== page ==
Robert Maguire (OB 1942-1947)
In the Sixth Form (1960 – 1962) I was wondering about going into architecture or town planning. The art master (Ray Bradshaw) kept telling me about a former pupil who had recently designed a modern church at Bow Common – that was Robert Maguire.
As it happened, I left school to become a town planning trainee with the London County Council. After a couple of years I started training for ordination. Fortunately, my A levels (pathetic as they were), coupled with a couple of years with the LCC, led to the decision that I should read Social Studies as a first degree (rather than theology).
Soon after I went to Marlow in 1990, I attended a course at Glasgow University on the subject of ‘Design and Spirituality’ (my colleagues thought I’d misread the title and was going to explore desire and spirituality!). So, after all those years, in my last ministerial post, I came across this man I’d first heard of over thirty tears before. As it happened, he lived only a few miles away just outside Thame. We met a number of times and he designed a memorial garden in the churchyard. It was a very restricted site with many restrictions. While the congregation had struggled to find a solution, nothing emerged. Bob was so clear and experienced that he provided a solution very quickly. The congregation liked it and so did the diocese. When I arrived, I inherited a considerable restoration appeal which was merely bringing the building back to how it was. In 1996 Robert sent me a copy of his recent paper The Reordering of Churches: what is it to be radical? After a few meetings, followed by consultations with the Oxford Diocese, the Victorian Society and English Heritage, he produced a wonderful plan for the inside of the building. It was not only sensitive but highly imaginative and reflected his deep knowledge of the liturgical tradition. Somehow it seemed to be inside him as part of him rather than something he would need to refer to in a manual. Sadly what we might call ‘restoration fatigue’ had sapped some of the energy of the church council so it is left to my successor (if he wishes) to follow up. Maybe it will be just one of those plans that just never came to fruition but there are wonderful examples of the likes of Frank Lloyd Wright or Sir Edwin Lutyens that never left the drawing board.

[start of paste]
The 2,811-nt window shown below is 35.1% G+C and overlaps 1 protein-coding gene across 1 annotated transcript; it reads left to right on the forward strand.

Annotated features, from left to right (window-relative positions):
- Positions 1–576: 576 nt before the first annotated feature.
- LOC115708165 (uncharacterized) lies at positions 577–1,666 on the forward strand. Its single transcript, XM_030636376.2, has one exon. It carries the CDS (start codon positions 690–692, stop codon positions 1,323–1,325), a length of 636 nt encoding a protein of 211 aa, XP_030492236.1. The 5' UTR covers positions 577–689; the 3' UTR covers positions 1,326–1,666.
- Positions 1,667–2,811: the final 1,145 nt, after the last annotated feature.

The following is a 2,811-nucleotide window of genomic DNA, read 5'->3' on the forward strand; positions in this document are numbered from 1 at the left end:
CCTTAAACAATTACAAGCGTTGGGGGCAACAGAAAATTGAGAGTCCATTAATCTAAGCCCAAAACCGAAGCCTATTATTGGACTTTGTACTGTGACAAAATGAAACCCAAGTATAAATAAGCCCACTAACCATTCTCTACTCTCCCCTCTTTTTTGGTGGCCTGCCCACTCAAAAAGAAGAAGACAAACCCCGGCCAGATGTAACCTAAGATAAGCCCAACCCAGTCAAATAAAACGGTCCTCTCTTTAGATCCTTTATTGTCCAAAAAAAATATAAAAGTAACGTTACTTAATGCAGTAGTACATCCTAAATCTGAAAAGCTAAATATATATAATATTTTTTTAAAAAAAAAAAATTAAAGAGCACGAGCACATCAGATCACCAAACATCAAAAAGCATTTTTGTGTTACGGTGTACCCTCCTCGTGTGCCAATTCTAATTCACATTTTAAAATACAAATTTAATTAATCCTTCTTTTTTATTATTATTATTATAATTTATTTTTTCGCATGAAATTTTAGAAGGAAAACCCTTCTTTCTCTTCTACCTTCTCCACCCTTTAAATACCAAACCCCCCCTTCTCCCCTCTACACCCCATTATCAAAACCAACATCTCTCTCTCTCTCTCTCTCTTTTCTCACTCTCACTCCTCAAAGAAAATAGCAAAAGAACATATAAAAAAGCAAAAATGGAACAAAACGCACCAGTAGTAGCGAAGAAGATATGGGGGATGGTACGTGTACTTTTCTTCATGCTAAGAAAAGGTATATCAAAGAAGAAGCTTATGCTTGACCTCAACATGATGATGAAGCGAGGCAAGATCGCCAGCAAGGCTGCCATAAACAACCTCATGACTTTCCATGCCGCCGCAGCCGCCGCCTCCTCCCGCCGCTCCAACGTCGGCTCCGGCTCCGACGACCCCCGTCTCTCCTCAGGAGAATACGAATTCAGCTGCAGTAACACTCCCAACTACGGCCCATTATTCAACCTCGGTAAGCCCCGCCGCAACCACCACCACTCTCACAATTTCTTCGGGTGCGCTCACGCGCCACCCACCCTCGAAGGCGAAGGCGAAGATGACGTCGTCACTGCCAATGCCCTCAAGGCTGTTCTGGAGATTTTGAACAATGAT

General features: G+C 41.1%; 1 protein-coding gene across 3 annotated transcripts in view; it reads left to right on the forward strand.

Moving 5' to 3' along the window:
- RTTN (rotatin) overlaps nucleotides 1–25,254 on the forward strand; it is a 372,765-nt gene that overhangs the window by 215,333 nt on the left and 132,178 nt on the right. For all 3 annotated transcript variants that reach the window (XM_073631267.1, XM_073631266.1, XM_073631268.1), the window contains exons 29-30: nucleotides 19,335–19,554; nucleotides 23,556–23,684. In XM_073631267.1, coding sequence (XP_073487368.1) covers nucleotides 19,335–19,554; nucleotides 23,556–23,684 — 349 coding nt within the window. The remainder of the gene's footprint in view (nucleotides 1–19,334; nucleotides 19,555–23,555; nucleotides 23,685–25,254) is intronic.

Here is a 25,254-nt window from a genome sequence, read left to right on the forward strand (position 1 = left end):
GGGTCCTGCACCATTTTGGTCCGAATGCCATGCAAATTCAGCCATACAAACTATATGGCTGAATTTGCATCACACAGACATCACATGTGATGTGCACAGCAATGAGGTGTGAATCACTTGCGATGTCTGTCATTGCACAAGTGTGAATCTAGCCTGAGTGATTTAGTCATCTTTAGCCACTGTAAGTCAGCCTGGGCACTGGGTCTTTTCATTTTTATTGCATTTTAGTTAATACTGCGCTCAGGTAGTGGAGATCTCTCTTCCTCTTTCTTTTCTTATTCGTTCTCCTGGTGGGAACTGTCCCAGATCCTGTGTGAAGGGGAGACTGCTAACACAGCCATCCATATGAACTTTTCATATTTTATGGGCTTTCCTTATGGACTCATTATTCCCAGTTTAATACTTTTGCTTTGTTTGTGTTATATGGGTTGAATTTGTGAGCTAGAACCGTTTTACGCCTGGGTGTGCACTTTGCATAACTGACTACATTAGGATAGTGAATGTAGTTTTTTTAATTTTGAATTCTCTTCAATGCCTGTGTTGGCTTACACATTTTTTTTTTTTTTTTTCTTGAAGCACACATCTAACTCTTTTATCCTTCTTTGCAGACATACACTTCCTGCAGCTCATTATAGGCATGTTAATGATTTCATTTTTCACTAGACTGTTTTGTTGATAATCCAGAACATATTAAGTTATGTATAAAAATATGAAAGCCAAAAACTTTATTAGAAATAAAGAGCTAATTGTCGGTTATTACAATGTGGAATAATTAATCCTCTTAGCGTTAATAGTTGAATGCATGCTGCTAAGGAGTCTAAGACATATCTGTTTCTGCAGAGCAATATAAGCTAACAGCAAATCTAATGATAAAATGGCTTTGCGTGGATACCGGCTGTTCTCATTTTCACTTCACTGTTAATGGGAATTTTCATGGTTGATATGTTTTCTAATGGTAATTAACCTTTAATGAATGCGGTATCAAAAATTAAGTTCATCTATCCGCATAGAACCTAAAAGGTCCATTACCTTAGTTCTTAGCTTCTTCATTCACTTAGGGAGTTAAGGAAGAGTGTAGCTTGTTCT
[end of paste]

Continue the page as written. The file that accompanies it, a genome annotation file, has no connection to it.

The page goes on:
He was a truly humble, humorous and insightful man who could inspire with a vision at very short notice. We kept in contact until he retired to the Scottish Borders.
Maybe these few notes may give an indication of some of his work in his later life.
Canon Nick Molony (OB 1955-62)